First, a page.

3 Approaches to Hip Replacement Surgery
Total hip replacement has become a commonly performed procedure because it dramatically reduces pain and quickly improves one’s quality of life. Dr. Nicholas Alexander of Mahwah Valley Orthopedic Associates has performed thousands of total hip replacements and helped thousands of patients return to an active life after a hip replacement.
In the past, traditional hip replacement procedures used a large open incision and cut many muscles to access the hip joint. Today’s procedures are more advanced—much smaller incisions are used, muscles are split or divided, rather than cut and thus less surgical trauma occurs and pain, bleeding and healing times have been dramatically reduced. A posterior, lateral or anterior approach may be used to perform hip replacement surgery.
Posterior approach. The most commonly performed approach is the posterior approach which makes an incision near the buttocks. The incision is typically 4-5 inches, depending on the patient’s body habitus. Muscles are split to gain access to the hip joint; however, the important hip abductor muscles are preserved. The posterior approach is used to perform the majority of procedures in the United States.
- Lateral approach. A lateral approach makes an incision on the side of the hip. The hip adductors are elevated but not cut. This approach typically requires a larger incision and does result in weakness of the hip abductors for a period of approximately 6 weeks. The approach is the second most common in the United States.
- Anterior approach. The anterior approach is not new. It is a previously used approach that has been resurrected and refined. This is also called the Direct Anterior Approach (DAA) and the incision goes between muscle groups, rather than splitting muscles. The incision may be the same or larger than traditional Posterior or Lateral Approaches, depending on the surgeon’s level of expertise and the patient’s body habitus. The purported advantage of anterior hip replacement, is that, since muscles are not even split, that the rehabilitation time during the first 6 weeks will be quicker. By 6 weeks it is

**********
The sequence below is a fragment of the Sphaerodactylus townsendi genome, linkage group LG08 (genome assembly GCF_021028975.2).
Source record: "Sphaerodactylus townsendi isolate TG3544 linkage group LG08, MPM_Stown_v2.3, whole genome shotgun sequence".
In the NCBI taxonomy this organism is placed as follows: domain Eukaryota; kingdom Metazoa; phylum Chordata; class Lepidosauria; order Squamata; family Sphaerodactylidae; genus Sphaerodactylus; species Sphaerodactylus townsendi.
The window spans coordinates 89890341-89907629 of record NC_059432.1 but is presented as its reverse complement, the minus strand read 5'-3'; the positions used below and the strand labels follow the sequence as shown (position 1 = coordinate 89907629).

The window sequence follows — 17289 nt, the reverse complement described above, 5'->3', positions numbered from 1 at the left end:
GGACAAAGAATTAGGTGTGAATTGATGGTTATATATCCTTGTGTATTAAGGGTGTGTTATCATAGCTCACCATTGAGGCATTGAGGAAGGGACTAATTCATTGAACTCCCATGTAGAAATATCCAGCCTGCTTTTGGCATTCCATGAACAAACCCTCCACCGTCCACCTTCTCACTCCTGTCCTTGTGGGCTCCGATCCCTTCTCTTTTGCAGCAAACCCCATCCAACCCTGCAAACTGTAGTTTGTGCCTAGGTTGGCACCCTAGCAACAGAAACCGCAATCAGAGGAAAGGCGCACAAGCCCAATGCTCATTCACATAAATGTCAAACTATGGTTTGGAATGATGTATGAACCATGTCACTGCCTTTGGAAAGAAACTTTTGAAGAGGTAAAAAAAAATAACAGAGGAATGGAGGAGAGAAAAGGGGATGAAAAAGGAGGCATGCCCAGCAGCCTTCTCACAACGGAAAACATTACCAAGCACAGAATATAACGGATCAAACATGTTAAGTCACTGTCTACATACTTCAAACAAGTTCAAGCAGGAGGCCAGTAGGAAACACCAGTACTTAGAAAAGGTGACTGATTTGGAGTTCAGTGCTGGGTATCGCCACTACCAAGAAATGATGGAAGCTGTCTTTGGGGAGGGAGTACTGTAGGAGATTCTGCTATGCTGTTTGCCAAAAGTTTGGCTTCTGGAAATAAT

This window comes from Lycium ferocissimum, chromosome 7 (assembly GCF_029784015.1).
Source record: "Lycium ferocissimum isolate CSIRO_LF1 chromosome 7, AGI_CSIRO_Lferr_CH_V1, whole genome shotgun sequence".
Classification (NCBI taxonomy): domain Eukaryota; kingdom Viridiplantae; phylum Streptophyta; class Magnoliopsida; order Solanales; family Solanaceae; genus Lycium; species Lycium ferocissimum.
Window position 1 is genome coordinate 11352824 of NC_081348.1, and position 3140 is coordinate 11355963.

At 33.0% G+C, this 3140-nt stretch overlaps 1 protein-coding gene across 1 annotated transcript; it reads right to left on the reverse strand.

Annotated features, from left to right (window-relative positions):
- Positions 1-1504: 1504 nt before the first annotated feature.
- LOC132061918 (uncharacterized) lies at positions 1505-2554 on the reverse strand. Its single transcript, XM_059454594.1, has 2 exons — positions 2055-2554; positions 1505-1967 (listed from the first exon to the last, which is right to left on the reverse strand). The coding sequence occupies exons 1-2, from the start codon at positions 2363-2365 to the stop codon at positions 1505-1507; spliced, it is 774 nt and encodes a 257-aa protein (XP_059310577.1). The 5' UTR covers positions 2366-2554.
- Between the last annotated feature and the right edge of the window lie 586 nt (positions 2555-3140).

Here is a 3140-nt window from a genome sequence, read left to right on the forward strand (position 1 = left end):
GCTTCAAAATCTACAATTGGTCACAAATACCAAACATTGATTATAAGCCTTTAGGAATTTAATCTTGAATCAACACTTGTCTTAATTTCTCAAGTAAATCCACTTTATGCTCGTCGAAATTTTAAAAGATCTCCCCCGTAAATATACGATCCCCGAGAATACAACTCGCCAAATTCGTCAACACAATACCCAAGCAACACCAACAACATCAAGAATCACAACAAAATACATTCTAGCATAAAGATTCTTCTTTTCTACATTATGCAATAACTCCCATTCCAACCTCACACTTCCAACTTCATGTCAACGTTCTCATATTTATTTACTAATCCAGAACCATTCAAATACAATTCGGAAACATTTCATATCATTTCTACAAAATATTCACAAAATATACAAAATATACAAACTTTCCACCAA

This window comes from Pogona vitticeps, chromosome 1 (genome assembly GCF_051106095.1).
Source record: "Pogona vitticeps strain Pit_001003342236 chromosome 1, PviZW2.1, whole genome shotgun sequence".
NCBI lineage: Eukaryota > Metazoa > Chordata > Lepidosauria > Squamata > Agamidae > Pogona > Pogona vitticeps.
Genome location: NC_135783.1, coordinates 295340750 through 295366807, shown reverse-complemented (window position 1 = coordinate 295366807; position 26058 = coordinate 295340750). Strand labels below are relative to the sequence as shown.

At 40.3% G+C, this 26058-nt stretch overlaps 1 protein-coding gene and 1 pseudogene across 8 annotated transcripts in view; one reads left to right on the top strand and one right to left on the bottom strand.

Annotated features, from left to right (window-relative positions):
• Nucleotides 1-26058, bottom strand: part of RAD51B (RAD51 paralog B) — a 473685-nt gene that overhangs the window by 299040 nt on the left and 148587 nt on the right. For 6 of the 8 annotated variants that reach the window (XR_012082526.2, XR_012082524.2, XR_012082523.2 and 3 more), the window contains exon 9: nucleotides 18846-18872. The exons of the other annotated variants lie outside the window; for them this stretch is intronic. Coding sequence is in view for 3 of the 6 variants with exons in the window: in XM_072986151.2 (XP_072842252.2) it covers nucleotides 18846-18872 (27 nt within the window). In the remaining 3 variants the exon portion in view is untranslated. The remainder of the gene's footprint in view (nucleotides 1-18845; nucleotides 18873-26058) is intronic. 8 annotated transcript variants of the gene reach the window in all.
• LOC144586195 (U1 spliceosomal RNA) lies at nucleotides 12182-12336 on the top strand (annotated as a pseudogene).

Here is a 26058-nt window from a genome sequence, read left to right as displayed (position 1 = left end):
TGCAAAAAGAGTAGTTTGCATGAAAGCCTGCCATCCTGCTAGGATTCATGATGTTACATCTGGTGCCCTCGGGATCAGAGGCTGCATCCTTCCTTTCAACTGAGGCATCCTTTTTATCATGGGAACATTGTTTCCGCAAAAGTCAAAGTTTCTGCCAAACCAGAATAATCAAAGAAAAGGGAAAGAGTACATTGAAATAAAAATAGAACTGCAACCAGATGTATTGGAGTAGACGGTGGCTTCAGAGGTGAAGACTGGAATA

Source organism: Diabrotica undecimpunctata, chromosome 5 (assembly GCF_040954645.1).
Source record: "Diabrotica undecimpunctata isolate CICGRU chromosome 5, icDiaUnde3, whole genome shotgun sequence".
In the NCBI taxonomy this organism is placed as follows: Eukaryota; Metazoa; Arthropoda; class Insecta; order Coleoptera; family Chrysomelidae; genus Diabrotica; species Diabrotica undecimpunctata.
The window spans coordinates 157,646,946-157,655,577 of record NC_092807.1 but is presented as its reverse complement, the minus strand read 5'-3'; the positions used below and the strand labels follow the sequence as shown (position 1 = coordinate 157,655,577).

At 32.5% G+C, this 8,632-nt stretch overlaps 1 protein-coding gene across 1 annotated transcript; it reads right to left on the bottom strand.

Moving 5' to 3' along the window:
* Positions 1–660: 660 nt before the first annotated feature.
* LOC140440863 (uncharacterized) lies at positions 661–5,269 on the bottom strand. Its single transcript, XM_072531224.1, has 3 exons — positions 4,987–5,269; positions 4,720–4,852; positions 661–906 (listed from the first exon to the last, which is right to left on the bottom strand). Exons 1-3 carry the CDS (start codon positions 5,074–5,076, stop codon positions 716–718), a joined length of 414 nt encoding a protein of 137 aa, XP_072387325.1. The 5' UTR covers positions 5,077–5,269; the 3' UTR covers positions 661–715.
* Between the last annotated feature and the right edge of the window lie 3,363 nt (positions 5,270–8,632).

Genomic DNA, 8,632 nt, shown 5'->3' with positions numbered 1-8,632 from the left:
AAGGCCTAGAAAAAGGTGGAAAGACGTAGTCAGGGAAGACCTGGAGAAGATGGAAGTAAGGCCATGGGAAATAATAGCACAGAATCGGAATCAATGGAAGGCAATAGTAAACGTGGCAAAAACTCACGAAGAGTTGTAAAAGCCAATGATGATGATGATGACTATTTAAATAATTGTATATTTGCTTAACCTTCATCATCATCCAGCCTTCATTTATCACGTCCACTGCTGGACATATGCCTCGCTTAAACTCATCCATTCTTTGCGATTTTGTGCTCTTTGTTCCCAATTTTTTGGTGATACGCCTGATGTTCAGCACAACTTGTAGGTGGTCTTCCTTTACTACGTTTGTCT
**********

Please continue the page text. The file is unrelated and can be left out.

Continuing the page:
difficult tot discern patients who underwent surgery from the posterior or anterior approaches.
Total Hip Replacement
Whichever approach is used, after the hip joint is exposed, hip replacement procedure steps are similar:
1. Arthritic hip bone and cartilage are removed
2. Precise bone cuts are made using Computer Guided Navigation or Robotic Technology
3. Trial implants are placed in the bones
4. The patient’s hip is taken through a range of motion and carefully checked to ensure proper implant size, stability, limb length, and positioning.
5. Most hip replacements are performed without the use of bone cement, however in osteoporotic bone, or in older patients with poor bone quality, methyl methacrylate cement may be used to secure the implants.
6. After the actual implants are inserted, stability and limb lengths are again assessed, using the computer as an adjunct to confirm implant placement.
7. The incision is carefully closed in layers, and sterilely dressed
In some instances, this can be done as a same day surgery, or require an overnight stay in the hospital before going home. Typically, by 48 hours, 75-80% of patients are sent home, and a physical therapist and nurse will visit the patient at home. Recuperation is typically in the range of 8 to 12 weeks.
Making an Appointment
Total hip replacement relieves hip pain and stiffness due to osteoarthritis and dramatically improves one’s quality of life.
If you are experiencing hip pain and are interested in the procedure. please contact our office and make an appointment with Dr. Nicholas Alexander at our convenient locations in Mahwah or Clifton, NJ. Our goal is to get you back to an active and pain-free life!
Scheduling An Appointment
Dr. Nicholas Alexander is Board Certified and Fellowship Trained and an expert in treating osteoarthritis of the knee. Please do not delay a diagnosis. Contact our office today to make an appointment!